Mike* was a typical university student. As a fourth-year English literature student at Aleppo University in Syria, life was busy, full of classes and late night work on assignments and papers. It was the usual hectic schedule common to students on campuses across the world.
One fateful morning, life as he knew it turned upside down when soldiers and military vehicles showed up in the city. There was gunfire and shouting in the streets. Aleppo University was hit with a devastating mortar attack, killing nearly 100 people.
His parents, pastors in a small church in the city, quickly sent him to Beirut to avoid being drafted into the Syrian army.
Mike took the last flight out of Aleppo International Airport before it was closed due to security concerns. He landed in Beirut, Lebanon where he stayed with Christian friends of his parents, who had remained in Aleppo. His goal was to immigrate to Canada as a refugee along with his parents.
While in Beirut, some of the local churches felt God calling them to bring blankets and food to the Muslim refugee camps in the north. Mike felt this was a call for him to leave his ‘safe zone’ and step into the ‘danger zone’ of his faith. His life would be in danger doing this, but the call was clear. Later, he described this missions work as a time when his Christian faith became powerfully alive to him.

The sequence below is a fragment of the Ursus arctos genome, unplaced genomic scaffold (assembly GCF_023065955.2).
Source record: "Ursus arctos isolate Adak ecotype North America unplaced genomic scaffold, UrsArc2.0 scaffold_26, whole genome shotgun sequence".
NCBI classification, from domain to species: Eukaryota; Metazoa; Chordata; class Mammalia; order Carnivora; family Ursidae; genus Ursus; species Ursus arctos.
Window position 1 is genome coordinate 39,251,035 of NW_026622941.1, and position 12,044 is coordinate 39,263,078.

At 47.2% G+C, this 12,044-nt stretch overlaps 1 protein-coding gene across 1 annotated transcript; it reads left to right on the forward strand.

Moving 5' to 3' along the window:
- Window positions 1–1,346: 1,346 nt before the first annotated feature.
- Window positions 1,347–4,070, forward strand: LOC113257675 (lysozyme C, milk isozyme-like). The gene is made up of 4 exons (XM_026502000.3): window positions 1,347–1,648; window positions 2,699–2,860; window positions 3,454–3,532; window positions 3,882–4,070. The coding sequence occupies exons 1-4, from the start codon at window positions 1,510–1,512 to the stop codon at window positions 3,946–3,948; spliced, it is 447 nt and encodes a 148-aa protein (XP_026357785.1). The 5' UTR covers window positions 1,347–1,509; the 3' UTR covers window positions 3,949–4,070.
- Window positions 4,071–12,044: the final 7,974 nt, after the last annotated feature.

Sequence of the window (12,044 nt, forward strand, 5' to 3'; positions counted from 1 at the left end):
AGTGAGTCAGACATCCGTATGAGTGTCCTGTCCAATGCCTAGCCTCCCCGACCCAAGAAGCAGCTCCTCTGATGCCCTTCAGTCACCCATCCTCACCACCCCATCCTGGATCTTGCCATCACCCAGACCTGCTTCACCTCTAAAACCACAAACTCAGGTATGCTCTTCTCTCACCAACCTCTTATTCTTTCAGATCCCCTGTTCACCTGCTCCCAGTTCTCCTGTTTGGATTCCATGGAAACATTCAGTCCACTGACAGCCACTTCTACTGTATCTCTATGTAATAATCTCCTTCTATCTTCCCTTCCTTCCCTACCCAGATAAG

Living in Beirut also brought him into contact with The Navigators, through whom he learned of the exciting ministry happening among Syrian families in the coastal cities of his home country. The Navigators helped him grow in his understanding of and relationship with God. His three years in Beirut were a wonderful season of spiritual growth for him.
While living there, he also met and married his wife Angela*. Only a few days after their wedding, Mike was notified by the Canadian embassy of a flight leaving for Calgary. In early September he landed in Calgary to join his parents, who had arrived several weeks earlier.
Mike and I first met after he contacted me through Navigators in Beirut. I invited him to come and share his story with our University of Calgary Navigator student group. You could’ve heard a pin drop during Mike’s talk to the students. It’s not often our Navigator group hears a first-hand account from a fellow student who survived a warzone. Afterwards we all prayed for his wife’s safety, who is still in Beirut awaiting refugee status. The mid-November ISIS bombings in Beirut occurred in Angela’s neighbourhood, but fortunately she was at the local university at the time.
Mike has a heart for investing in the lives of students himself. If there was anything he learned from his Navigator mentors in the Middle East, it was the value and worth of every individual. This truth was foremost in his mind during those days of ministering in the refugee camps. “It’s very cold in Canada”, he tells me. “But people here have been very friendly to me.”
*Names have been changed for privacy and protection